Shattering the pipeline from schools to prisons


Kit Cummings was surprised when they called his name.

He’d been invited to the Cobb NAACP annual awards celebration to speak, or so he thought.

The next thing he knew he was smiling for the camera as NAACP past president Deane Bonner and current president Jeriene Grimes placed the 2020 Living the Dream Award into his hands. “I was stunned. This means more than you can imagine,” he said.

It wasn’t the first time he’d taken a stage he wasn’t expecting. Cummings shook the hand of Ela Gandhi, the granddaughter of Mahatma Gandhi, after being asked to take the stage to speak at the Gandhi Global Peace Summit in Johannesburg, South Africa. Spoke with prison officials around a table in a Ukrainian prison about how the Power of Peace program could transform their population. Stood before a room full of the most dangerous convicts in Georgia as they offered him the opportunity for revenge on the man who had almost killed his son.

Now he has taken a seat at the table with the new Georgia House Study Committee on Youth Gangs and Violence as it seeks effective ways to address this threat in Georgia. Rep. Carl Gilliard, D-Garden City, leads the panel of experts who will take a hard look at how the state is dealing with gang violence and explore the most effective ways to take action, creating new legislation.

Their bill to create a Youth Gang Intervention Task Force (HB885) was presented to the
Subcommittee on Homeland Security and Human Services last week (2.26.20) where it is being amended before submission to the House. There are currently over 70,000 identified, active, affiliated gang members in Georgia, according to Cummings, and current programs are failing to prevent what has become a public safety crisis.

Cummings has also accepted a role on a Cobb County Gang Task Force helping to design a juvenile diversion twelve-month program called “RISING.” This gang accountability court is a first-of-its-kind pilot program designed to shatter the pipeline from schools to prisons.

In his small office upstairs on Marietta Square and next door to an Irish pub, he is surrounded by the totems of his journey. The “Living the Dream” award rests on a shelf directly behind him as he sits at his desk. “Roots” — a burnished, knotted walking stick — leans in a corner, never far out of reach.

Fashioned out of a discarded branch by a homeless man known as “Roots” and decorated with stripes of blood red, black and white, the iconic staff has become a touchstone of redemption. Students will call out its name when Cummings walks through the halls, and inmates gather around the symbol carved out of bent, discarded trash into a symbol of new life, emblazoned with a symbol of peace. The broken branch that went on a world tour.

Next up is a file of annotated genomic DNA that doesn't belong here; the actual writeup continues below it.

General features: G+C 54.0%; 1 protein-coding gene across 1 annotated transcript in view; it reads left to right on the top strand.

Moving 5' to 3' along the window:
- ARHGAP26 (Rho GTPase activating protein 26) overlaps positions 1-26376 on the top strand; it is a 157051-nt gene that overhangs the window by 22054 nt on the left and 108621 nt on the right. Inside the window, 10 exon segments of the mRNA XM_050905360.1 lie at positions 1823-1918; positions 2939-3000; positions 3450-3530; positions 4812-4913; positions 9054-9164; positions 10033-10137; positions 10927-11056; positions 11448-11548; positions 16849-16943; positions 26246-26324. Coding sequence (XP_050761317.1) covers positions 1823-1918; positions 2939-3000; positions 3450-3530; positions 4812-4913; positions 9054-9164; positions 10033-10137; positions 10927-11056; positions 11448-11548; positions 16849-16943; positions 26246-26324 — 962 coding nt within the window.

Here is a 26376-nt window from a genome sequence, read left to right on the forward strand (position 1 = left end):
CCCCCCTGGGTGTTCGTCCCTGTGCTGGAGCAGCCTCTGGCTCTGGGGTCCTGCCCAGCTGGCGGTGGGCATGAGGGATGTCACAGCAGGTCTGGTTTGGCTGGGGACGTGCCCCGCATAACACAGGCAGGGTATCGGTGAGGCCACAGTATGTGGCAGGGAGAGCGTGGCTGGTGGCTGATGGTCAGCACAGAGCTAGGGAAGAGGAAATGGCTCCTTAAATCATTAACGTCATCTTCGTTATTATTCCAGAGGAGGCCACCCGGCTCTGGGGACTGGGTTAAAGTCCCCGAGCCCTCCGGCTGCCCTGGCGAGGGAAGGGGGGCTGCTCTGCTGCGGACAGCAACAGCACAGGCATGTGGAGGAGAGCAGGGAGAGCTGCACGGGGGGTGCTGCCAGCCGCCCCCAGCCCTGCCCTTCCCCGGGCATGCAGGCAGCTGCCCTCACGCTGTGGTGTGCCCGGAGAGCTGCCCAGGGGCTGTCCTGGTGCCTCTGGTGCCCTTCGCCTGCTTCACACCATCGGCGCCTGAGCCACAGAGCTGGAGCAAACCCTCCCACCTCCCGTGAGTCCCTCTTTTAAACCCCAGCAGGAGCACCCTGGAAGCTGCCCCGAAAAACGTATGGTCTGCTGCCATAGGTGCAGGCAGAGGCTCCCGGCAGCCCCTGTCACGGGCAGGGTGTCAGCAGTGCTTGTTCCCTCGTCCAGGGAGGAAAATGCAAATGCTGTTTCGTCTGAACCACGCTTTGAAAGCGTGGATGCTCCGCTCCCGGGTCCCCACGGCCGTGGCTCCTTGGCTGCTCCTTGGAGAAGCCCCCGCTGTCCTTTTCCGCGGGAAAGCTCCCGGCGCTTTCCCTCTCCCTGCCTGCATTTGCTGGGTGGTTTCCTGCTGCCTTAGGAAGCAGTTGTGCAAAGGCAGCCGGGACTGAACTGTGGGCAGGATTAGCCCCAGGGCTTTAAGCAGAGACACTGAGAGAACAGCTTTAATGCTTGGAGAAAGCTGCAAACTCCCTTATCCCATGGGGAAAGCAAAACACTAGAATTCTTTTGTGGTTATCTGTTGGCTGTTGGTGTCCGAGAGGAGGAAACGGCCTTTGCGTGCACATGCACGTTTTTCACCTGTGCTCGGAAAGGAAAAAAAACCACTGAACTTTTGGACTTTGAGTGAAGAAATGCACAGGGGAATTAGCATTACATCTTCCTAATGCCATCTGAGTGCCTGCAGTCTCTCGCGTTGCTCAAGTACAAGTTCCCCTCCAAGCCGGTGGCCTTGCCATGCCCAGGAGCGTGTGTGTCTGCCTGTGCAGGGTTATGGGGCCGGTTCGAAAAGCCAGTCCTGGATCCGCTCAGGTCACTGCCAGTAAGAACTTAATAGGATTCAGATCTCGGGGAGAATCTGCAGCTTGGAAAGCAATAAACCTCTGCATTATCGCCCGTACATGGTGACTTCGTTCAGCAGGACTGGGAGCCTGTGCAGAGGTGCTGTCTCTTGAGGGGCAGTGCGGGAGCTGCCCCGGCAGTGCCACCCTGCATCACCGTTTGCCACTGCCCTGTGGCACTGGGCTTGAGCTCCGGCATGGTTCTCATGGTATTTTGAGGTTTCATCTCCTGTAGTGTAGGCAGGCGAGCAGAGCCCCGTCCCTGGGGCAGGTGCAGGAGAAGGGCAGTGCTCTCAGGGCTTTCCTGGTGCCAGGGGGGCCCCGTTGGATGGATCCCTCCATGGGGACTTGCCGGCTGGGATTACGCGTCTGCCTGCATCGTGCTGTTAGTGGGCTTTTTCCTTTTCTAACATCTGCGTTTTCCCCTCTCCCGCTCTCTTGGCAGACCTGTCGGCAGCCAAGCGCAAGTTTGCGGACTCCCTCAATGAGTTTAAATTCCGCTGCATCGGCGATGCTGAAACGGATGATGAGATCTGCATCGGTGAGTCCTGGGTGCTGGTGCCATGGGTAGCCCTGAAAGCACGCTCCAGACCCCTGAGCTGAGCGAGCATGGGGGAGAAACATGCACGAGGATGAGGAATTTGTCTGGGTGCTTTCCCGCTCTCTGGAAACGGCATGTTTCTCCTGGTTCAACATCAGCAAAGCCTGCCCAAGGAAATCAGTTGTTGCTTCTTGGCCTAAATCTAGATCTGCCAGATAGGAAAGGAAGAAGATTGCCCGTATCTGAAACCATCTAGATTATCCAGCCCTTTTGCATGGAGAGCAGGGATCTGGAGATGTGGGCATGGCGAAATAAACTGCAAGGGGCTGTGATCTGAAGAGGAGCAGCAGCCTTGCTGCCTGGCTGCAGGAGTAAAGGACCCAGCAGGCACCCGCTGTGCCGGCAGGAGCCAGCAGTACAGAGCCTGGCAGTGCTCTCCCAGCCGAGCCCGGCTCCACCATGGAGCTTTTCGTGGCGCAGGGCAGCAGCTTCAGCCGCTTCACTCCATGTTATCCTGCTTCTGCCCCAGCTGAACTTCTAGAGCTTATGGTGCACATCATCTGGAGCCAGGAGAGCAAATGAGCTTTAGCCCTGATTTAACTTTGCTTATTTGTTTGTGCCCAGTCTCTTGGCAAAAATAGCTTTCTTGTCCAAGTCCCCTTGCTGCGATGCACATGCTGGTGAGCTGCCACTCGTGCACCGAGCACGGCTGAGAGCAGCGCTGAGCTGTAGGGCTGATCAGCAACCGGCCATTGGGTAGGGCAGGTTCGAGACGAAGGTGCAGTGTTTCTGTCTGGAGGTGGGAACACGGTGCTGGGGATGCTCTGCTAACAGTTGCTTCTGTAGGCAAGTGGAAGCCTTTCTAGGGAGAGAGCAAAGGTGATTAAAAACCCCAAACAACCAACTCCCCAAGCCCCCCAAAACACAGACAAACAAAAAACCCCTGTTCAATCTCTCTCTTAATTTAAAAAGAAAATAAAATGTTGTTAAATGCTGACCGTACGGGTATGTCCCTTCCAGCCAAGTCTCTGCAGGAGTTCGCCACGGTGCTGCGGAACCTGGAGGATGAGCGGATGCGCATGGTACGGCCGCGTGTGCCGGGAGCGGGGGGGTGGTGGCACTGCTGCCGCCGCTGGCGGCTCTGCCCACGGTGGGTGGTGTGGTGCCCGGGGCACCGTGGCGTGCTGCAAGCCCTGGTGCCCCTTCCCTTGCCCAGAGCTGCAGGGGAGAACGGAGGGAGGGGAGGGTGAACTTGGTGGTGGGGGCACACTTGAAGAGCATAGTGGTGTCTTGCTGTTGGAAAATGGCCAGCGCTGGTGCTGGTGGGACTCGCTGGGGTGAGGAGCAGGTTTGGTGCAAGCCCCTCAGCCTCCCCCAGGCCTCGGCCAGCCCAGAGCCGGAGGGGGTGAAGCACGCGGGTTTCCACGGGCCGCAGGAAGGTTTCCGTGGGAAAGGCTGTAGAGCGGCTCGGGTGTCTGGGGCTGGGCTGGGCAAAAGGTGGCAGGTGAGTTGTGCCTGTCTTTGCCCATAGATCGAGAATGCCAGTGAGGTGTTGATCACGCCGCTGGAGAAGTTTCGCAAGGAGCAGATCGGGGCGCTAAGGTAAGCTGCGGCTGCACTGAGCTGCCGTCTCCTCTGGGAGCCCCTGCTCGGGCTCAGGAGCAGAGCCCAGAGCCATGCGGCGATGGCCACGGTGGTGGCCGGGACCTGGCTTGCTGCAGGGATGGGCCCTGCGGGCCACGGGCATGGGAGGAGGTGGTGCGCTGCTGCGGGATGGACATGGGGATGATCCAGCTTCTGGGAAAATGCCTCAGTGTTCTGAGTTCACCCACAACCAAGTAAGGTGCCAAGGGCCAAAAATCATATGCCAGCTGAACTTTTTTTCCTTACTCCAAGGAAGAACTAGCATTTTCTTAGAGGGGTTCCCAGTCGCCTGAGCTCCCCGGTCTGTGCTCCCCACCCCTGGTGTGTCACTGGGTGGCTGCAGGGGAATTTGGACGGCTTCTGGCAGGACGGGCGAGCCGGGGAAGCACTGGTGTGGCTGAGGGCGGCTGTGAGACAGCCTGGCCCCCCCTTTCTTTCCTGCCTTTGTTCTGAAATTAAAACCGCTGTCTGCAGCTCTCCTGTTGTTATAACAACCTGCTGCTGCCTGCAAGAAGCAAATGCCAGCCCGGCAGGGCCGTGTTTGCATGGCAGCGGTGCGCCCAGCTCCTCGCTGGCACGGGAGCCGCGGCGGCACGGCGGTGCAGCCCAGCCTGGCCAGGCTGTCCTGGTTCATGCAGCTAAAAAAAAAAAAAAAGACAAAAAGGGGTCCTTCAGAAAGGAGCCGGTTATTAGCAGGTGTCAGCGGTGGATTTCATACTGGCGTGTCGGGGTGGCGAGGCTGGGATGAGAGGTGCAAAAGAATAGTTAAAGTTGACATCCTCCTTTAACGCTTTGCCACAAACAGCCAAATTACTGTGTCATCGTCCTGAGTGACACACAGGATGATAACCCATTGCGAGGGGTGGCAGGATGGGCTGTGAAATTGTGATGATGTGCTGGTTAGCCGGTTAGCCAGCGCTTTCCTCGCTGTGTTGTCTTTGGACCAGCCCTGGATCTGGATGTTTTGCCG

His work with prisoners is a passion fueled by hundreds of hours spent with some of the most dangerous men behind bars. Men awaiting the needle or the electric chair on death row. Gang leaders feared by, well, everyone.

His Power of Peace Project brings hope where there was none. Using the words of this country’s most inspirational and effective advocate of nonviolence, Dr. Martin Luther King, Jr., Cummings has successfully brought his program of 40 Days of Peace to prisons around the country. “It’s about the dream,” he says. “They must formulate a dream that’s bigger than themselves.” Instilling hope — whether that is seeing a son again, or finding peace in changing ‘hard time’ to time with purpose — can transform a convict’s life.

While the U.S. accounts for only 5 percent of the planet’s population, it holds 25 percent of the world’s incarcerated. Given these grim statistics, Cummings is also focusing his efforts on those years that come before razor wire and shanks.

The Power of Peace Project (POPP) also provides real world tools and methods to empower teens to achieve their dreams and protect them. “Teams, campuses, and futures are being changed because of the passion of POPP,” says Mike Linch, pastor of NorthStar Church in Kennesaw, Ga.

“I have had the privilege of introducing POPP to numerous high school principals and superintendents in the metro Atlanta area, opening the door for hundreds of students to be reached and changed,” says Dr. Gordon Pritz, former superintendent of Douglas County Schools.

His programs are proof that the paths of the young can be changed, says Cummings.

Paintings crafted by convicts speak silent messages from the walls of his office. In one, a parade of men in prison garb walk toward the viewer down a green path littered with their discarded weapons, drugs, bottles, dice. They are young and old. Black, white, brown. A bearded man in a T-shirt and jeans walks in front, holding a white symbol of peace aloft.

The name on his shirt is Kit.

(By Ellen Kennerly, 404-202-1112)
For more information, call 770-355-4048.,,
Kit Cumming’s most recent book “Peace Behind the Wire: A Nonviolent Resolution” is a Benjamin Franklin Digital Award Silver Honoree and the winner of the 2016 Georgia Author of the Year Honorable Mention for Memoir/Autobiography.